Citizen review boards can offer police departments and local residents a function for handling policy and procedures and a place for complaints to be heard and investigated thoroughly by an independent entity. But they have to be done properly.
Wichita, Kansas, is embarking on assembling its own citizen review board in the wake of some complaints over the years of the way the Wichita Police Department has conducted business. There was a story in the local paper recently about a police cover-up of an alleged hit-and-run collision and the department has faced criticism about its use-of-force policies by residents who also say the department isn’t transparent enough about officer-involved shootings and arrests.
Police Chief Gordon Ramsay said he was supportive of the review board and said the department’s internal investigations “are thorough and should be reviewed by people,” according to The Wichita Eagle. Ramsay declined attempts by Emergency Management to speak with him.
The board will cost about $20,000 to operate, and will have seven members, according to The Eagle.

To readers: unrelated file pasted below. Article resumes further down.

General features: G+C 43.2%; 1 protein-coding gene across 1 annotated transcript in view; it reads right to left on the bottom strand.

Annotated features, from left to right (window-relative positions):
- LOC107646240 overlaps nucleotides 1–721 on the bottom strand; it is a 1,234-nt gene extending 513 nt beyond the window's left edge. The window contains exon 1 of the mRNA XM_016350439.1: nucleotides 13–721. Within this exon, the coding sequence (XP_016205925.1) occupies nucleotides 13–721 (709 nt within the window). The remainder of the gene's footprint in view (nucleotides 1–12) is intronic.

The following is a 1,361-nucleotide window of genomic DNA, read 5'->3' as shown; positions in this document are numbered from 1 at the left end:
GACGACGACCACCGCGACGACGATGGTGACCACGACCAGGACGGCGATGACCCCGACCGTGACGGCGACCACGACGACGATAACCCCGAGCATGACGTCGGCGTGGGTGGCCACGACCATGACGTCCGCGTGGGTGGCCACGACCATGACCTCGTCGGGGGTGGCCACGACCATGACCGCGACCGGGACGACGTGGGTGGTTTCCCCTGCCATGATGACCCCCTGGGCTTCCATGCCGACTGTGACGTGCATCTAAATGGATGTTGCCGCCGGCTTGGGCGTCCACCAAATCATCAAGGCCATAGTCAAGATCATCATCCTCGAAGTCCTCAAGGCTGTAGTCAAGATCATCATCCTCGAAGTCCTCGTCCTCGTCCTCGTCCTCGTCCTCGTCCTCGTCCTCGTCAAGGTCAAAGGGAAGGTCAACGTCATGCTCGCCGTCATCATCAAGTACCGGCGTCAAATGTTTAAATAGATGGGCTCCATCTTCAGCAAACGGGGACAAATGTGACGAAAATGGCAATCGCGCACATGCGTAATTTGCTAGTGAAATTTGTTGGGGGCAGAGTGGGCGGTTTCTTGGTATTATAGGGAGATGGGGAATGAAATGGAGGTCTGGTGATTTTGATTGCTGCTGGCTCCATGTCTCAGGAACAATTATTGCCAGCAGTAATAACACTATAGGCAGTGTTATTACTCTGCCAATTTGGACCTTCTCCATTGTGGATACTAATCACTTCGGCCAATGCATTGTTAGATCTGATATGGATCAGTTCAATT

The board will be able to:
Samuel Walker, professor emeritus at the University of Nebraska at Omaha, said that with the right ingredients, the board could make a positive impact.
“They have to have a clear sense of what they want to do and then figure out what they need,” he said. “To do it the right way, you need a full-time staff member who does all the grunt work.”
And they could look at the National Association for Civilian Oversight of Law Enforcement for consultation and training and learn from other agencies across the country that have been successful.
Walker said that to do a credible job of reviewing complaints, you need a professional staff to verify police investigations. “It has a broad impact if it’s done right,” he said. “There are a lot of review boards that don’t work right.”